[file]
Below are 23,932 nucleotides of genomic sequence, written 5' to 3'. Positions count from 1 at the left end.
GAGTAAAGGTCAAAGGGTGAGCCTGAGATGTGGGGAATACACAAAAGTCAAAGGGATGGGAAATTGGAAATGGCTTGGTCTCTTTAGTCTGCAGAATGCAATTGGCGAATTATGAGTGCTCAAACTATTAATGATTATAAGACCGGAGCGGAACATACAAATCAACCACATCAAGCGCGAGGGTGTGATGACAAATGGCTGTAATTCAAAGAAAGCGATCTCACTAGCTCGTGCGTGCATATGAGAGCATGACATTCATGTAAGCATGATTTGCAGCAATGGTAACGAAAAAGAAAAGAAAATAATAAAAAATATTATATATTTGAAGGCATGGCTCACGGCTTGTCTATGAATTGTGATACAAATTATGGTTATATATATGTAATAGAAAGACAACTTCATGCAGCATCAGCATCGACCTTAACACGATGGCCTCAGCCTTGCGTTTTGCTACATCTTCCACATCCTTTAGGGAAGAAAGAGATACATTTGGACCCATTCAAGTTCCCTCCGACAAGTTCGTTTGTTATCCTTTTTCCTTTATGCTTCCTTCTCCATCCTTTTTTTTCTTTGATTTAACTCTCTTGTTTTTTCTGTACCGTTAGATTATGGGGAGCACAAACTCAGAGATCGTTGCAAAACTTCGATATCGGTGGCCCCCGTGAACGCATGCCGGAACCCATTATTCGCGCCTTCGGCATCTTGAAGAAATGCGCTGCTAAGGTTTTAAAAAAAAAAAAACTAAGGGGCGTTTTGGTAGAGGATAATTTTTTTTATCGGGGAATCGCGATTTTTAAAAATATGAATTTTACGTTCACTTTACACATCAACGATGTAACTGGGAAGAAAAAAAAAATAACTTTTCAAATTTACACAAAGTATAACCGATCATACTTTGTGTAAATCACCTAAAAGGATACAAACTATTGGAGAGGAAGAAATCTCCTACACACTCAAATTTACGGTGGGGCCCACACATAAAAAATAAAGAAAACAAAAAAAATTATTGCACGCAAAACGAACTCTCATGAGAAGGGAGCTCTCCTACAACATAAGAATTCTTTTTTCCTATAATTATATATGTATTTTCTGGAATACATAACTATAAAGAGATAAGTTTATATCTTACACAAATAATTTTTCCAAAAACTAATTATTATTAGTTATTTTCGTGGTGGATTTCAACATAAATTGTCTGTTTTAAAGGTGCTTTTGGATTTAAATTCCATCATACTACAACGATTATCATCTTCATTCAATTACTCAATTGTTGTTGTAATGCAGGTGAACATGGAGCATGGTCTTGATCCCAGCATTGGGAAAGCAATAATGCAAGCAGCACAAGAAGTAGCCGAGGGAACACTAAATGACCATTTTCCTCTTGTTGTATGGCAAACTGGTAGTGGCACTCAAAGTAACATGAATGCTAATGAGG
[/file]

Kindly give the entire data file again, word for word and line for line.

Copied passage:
Below are 23,932 nucleotides of genomic sequence, written 5' to 3'. Positions count from 1 at the left end.
GAGTAAAGGTCAAAGGGTGAGCCTGAGATGTGGGGAATACACAAAAGTCAAAGGGATGGGAAATTGGAAATGGCTTGGTCTCTTTAGTCTGCAGAATGCAATTGGCGAATTATGAGTGCTCAAACTATTAATGATTATAAGACCGGAGCGGAACATACAAATCAACCACATCAAGCGCGAGGGTGTGATGACAAATGGCTGTAATTCAAAGAAAGCGATCTCACTAGCTCGTGCGTGCATATGAGAGCATGACATTCATGTAAGCATGATTTGCAGCAATGGTAACGAAAAAGAAAAGAAAATAATAAAAAATATTATATATTTGAAGGCATGGCTCACGGCTTGTCTATGAATTGTGATACAAATTATGGTTATATATATGTAATAGAAAGACAACTTCATGCAGCATCAGCATCGACCTTAACACGATGGCCTCAGCCTTGCGTTTTGCTACATCTTCCACATCCTTTAGGGAAGAAAGAGATACATTTGGACCCATTCAAGTTCCCTCCGACAAGTTCGTTTGTTATCCTTTTTCCTTTATGCTTCCTTCTCCATCCTTTTTTTTCTTTGATTTAACTCTCTTGTTTTTTCTGTACCGTTAGATTATGGGGAGCACAAACTCAGAGATCGTTGCAAAACTTCGATATCGGTGGCCCCCGTGAACGCATGCCGGAACCCATTATTCGCGCCTTCGGCATCTTGAAGAAATGCGCTGCTAAGGTTTTAAAAAAAAAAAAACTAAGGGGCGTTTTGGTAGAGGATAATTTTTTTTATCGGGGAATCGCGATTTTTAAAAATATGAATTTTACGTTCACTTTACACATCAACGATGTAACTGGGAAGAAAAAAAAAATAACTTTTCAAATTTACACAAAGTATAACCGATCATACTTTGTGTAAATCACCTAAAAGGATACAAACTATTGGAGAGGAAGAAATCTCCTACACACTCAAATTTACGGTGGGGCCCACACATAAAAAATAAAGAAAACAAAAAAAATTATTGCACGCAAAACGAACTCTCATGAGAAGGGAGCTCTCCTACAACATAAGAATTCTTTTTTCCTATAATTATATATGTATTTTCTGGAATACATAACTATAAAGAGATAAGTTTATATCTTACACAAATAATTTTTCCAAAAACTAATTATTATTAGTTATTTTCGTGGTGGATTTCAACATAAATTGTCTGTTTTAAAGGTGCTTTTGGATTTAAATTCCATCATACTACAACGATTATCATCTTCATTCAATTACTCAATTGTTGTTGTAATGCAGGTGAACATGGAGCATGGTCTTGATCCCAGCATTGGGAAAGCAATAATGCAAGCAGCACAAGAAGTAGCCGAGGGAACACTAAATGACCATTTTCCTCTTGTTGTATGGCAAACTGGTAGTGGCACTCAAAGTAACATGAATGCTAATGAGG